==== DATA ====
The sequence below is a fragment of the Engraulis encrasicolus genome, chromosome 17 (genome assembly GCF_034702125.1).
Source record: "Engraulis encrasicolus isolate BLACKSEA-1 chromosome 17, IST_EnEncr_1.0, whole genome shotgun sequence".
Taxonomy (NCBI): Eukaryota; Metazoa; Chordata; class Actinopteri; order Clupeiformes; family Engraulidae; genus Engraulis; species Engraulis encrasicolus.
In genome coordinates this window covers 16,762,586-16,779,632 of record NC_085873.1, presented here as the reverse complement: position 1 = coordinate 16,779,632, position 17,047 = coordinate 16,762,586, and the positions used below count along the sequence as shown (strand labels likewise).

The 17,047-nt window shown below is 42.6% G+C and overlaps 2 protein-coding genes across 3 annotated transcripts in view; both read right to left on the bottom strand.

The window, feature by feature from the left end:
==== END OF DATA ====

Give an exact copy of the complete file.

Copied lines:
The sequence below is a fragment of the Engraulis encrasicolus genome, chromosome 17 (genome assembly GCF_034702125.1).
Source record: "Engraulis encrasicolus isolate BLACKSEA-1 chromosome 17, IST_EnEncr_1.0, whole genome shotgun sequence".
Taxonomy (NCBI): Eukaryota; Metazoa; Chordata; class Actinopteri; order Clupeiformes; family Engraulidae; genus Engraulis; species Engraulis encrasicolus.
In genome coordinates this window covers 16,762,586-16,779,632 of record NC_085873.1, presented here as the reverse complement: position 1 = coordinate 16,779,632, position 17,047 = coordinate 16,762,586, and the positions used below count along the sequence as shown (strand labels likewise).

The 17,047-nt window shown below is 42.6% G+C and overlaps 2 protein-coding genes across 3 annotated transcripts in view; both read right to left on the bottom strand.

The window, feature by feature from the left end: